• Kaley Sinclair Jiawon

What is trauma and How is it Treated? Part 2: How do I know if trauma is impacting me?

Updated: Jan 25, 2019


Symptoms of Trauma

As I said in my last post, symptoms of trauma can really vary from person to person. However, there are some specific symptoms that often accompany trauma. In this post, I will go through some of the most common symptoms of trauma in adults.


Trauma can impact our feelings. This can include feeling:

  • overwhelmed with emotion

  • empty, or like you are "just going through the motions"

  • depressed or hopeless

  • overly anxious even when you feel there is no cause

  • shame and guilt

  • anger


Trauma can impact our ability to have satisfying relationships: This can include:

  • not knowing how or if you can trust another person

  • difficulty feeling close, or discomfort at being close to someone else

  • feeling isolated or withdrawn

  • difficulties with sex and/or intimacy

  • wanting to be close to someone while at the same time being terrified of it

  • not knowing how to make relationships work

  • looking for someone to "save you"


Trauma can affect the body. One may experience:

  • restless sleep, or not being able to get to sleep

  • physical complaints (headaches, nausea, stomach aches, pelvic pain, stomach/digestive problems) for which no medical cause can be identified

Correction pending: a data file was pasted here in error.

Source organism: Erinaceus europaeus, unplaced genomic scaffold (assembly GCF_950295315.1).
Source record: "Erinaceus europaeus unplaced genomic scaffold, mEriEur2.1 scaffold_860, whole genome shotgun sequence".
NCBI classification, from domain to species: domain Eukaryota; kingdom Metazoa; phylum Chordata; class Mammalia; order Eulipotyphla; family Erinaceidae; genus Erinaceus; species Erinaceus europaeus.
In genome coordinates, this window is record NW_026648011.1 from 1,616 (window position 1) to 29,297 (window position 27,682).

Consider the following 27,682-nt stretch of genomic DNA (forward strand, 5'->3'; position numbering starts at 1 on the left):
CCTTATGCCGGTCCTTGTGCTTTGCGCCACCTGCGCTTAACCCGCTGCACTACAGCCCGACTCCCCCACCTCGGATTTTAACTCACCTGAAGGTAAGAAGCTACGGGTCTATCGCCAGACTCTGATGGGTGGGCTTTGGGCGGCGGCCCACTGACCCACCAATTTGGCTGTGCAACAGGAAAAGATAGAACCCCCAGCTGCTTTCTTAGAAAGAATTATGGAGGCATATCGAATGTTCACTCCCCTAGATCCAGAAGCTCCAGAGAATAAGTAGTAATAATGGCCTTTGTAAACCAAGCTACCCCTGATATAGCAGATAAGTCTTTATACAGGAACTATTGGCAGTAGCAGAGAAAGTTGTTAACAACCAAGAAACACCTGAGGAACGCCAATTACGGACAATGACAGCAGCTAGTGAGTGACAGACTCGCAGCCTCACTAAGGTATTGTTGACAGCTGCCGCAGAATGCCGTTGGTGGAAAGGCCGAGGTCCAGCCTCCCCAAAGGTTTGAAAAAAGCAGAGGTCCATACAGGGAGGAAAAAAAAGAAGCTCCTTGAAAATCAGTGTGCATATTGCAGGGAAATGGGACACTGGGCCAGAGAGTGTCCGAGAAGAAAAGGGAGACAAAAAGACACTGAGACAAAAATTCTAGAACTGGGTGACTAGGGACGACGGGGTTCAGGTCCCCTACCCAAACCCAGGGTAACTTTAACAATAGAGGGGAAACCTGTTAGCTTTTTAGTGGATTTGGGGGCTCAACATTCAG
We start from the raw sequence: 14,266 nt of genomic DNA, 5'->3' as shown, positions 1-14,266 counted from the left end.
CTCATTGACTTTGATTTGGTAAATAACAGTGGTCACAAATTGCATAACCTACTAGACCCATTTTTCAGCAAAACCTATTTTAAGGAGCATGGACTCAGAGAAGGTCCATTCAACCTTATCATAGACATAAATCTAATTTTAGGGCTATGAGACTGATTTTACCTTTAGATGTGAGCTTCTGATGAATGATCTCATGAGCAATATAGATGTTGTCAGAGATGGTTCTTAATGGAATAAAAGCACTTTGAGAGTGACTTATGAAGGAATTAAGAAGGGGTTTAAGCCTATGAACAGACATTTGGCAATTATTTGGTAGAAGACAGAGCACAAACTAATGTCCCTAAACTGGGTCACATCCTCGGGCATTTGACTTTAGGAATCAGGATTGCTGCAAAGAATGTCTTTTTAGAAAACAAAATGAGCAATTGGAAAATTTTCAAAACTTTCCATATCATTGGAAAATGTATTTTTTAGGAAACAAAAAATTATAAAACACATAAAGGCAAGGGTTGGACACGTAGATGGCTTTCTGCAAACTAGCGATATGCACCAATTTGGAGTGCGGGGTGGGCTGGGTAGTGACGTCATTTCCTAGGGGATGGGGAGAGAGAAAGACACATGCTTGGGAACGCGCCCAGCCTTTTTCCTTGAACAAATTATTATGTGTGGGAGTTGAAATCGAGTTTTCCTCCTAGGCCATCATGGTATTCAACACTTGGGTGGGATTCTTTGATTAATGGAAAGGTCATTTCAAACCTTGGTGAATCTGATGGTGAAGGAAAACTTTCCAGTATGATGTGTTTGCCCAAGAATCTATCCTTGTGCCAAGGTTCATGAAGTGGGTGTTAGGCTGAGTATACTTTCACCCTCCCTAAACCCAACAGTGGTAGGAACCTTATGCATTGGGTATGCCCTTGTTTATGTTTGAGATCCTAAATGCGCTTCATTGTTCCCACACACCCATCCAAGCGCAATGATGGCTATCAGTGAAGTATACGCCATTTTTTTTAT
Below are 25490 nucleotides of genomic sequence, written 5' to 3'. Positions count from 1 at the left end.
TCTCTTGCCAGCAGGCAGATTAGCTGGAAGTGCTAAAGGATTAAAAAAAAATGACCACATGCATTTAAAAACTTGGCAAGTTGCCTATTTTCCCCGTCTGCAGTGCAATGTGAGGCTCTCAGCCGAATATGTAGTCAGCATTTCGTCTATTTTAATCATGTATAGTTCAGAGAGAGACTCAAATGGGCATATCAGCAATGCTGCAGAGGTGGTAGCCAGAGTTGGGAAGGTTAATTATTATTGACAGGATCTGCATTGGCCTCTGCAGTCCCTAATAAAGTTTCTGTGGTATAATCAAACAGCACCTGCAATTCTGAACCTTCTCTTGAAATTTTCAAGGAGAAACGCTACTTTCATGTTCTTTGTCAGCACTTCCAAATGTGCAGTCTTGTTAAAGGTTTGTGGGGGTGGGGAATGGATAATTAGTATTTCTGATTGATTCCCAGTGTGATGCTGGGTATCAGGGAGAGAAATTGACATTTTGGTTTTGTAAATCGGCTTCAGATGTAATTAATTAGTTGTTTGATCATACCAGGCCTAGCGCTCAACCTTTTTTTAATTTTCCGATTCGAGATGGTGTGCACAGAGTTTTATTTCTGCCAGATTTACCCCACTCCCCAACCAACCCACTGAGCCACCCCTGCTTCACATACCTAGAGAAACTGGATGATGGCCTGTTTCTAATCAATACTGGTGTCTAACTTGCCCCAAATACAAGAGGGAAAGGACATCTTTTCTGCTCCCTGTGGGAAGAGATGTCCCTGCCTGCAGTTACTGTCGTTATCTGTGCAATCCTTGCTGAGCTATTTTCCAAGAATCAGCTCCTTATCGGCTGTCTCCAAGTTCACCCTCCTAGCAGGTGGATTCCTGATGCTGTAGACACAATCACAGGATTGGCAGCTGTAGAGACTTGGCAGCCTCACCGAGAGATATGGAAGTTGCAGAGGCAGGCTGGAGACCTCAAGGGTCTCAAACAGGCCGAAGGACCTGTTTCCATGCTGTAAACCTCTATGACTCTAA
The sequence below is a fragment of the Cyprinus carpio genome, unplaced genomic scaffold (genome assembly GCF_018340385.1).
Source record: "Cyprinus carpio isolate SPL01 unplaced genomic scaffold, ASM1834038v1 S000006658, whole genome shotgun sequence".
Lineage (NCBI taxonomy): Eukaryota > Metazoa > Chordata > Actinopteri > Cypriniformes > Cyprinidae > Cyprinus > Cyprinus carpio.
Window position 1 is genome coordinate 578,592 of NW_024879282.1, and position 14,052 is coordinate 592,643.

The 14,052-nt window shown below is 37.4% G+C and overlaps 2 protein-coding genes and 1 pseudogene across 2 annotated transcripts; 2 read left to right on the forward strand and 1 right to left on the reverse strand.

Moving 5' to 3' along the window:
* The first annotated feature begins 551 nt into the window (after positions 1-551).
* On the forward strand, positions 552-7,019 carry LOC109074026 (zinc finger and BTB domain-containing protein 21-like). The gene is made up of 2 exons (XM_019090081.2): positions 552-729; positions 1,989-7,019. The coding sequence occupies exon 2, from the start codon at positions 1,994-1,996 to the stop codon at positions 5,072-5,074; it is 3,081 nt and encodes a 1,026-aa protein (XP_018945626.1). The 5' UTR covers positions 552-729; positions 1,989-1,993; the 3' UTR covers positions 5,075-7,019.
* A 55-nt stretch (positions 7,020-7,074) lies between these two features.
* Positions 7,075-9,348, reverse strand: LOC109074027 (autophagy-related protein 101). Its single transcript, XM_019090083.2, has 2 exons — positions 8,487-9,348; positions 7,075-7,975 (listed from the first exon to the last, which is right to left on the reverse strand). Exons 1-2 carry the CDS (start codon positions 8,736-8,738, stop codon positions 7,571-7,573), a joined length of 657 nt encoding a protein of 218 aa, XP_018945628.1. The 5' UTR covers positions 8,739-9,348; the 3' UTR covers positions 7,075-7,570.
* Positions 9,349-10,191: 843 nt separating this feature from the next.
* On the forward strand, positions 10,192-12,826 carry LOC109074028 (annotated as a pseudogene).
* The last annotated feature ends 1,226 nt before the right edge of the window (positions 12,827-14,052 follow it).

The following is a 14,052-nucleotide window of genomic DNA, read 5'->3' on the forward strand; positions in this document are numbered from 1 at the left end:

• constant fatigue

  • body memories and flashbacks (a feeling of reliving the traumatic experience, e.g., seeing images, hearing voices or sounds, smelling odors, experiencing unexplained tastes and physical sensations)


Trauma can affect how we think. This may include:

  • problems with attention and concentration

  • confusion

  • low self-esteem or negative self-talk

  • memory problems

  • inability to effectively recognize safety or missing red flags


Trauma can affect how a person behaves. They may:

  • participate in self-harm (cutting, burning)

  • engage in risky or addictive behaviors

  • be more likely to use drugs and alcohol

  • search for sex to feel better about self, often followed by feelings of disgust or disappointment afterwards

  • avoid sex


Does any of this feel familiar?

Are you feeling any of the above symptoms? You may or may not be. These are just some of the signs. Remember, you can still experience symptoms of trauma even if you don’t know how you were traumatized. As I discussed in my last article, little "t" traumas can build over time, and we sometimes can’t pinpoint one particular thing.



What do I do if this sounds like me?

If you or someone you care about is struggling with trauma, there is effective and evidence-based help. Call me at (407) 205-0251 for a free 15 minute phone consultation. I would love to help you start your road to healing!

Check back in next month for part 3 of this series to learn more about how trauma can look different in kids and teens.



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© 2017 by Sinclair Counseling Services, LLC

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